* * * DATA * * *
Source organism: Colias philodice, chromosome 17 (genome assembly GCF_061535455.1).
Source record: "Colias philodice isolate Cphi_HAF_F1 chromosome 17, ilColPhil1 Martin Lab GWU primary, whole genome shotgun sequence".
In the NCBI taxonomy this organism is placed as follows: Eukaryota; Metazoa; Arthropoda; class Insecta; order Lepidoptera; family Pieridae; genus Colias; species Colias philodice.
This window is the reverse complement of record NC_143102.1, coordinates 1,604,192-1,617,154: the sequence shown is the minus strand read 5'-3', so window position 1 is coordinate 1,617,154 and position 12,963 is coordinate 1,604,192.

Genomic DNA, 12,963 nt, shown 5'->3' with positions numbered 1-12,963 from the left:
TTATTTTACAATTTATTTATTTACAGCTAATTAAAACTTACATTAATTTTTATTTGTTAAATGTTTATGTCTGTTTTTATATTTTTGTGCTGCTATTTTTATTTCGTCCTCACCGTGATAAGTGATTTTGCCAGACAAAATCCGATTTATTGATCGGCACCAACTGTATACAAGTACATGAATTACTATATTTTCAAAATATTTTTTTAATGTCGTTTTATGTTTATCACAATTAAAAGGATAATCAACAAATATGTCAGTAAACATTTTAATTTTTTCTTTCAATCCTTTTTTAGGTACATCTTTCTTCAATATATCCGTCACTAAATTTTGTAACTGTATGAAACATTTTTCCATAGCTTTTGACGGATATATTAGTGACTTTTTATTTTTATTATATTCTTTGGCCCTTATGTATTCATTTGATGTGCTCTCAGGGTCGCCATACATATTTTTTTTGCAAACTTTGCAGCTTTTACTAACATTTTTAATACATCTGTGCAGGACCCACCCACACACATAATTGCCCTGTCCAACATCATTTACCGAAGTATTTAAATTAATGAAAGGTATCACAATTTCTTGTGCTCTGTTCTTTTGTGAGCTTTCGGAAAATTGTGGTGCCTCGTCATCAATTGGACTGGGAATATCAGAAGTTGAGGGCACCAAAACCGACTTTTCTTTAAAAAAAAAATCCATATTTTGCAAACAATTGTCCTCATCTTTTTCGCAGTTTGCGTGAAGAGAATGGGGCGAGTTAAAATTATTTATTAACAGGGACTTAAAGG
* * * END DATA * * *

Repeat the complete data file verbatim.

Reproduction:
Source organism: Colias philodice, chromosome 17 (genome assembly GCF_061535455.1).
Source record: "Colias philodice isolate Cphi_HAF_F1 chromosome 17, ilColPhil1 Martin Lab GWU primary, whole genome shotgun sequence".
In the NCBI taxonomy this organism is placed as follows: Eukaryota; Metazoa; Arthropoda; class Insecta; order Lepidoptera; family Pieridae; genus Colias; species Colias philodice.
This window is the reverse complement of record NC_143102.1, coordinates 1,604,192-1,617,154: the sequence shown is the minus strand read 5'-3', so window position 1 is coordinate 1,617,154 and position 12,963 is coordinate 1,604,192.

Genomic DNA, 12,963 nt, shown 5'->3' with positions numbered 1-12,963 from the left:
TTATTTTACAATTTATTTATTTACAGCTAATTAAAACTTACATTAATTTTTATTTGTTAAATGTTTATGTCTGTTTTTATATTTTTGTGCTGCTATTTTTATTTCGTCCTCACCGTGATAAGTGATTTTGCCAGACAAAATCCGATTTATTGATCGGCACCAACTGTATACAAGTACATGAATTACTATATTTTCAAAATATTTTTTTAATGTCGTTTTATGTTTATCACAATTAAAAGGATAATCAACAAATATGTCAGTAAACATTTTAATTTTTTCTTTCAATCCTTTTTTAGGTACATCTTTCTTCAATATATCCGTCACTAAATTTTGTAACTGTATGAAACATTTTTCCATAGCTTTTGACGGATATATTAGTGACTTTTTATTTTTATTATATTCTTTGGCCCTTATGTATTCATTTGATGTGCTCTCAGGGTCGCCATACATATTTTTTTTGCAAACTTTGCAGCTTTTACTAACATTTTTAATACATCTGTGCAGGACCCACCCACACACATAATTGCCCTGTCCAACATCATTTACCGAAGTATTTAAATTAATGAAAGGTATCACAATTTCTTGTGCTCTGTTCTTTTGTGAGCTTTCGGAAAATTGTGGTGCCTCGTCATCAATTGGACTGGGAATATCAGAAGTTGAGGGCACCAAAACCGACTTTTCTTTAAAAAAAAAATCCATATTTTGCAAACAATTGTCCTCATCTTTTTCGCAGTTTGCGTGAAGAGAATGGGGCGAGTTAAAATTATTTATTAACAGGGACTTAAAGG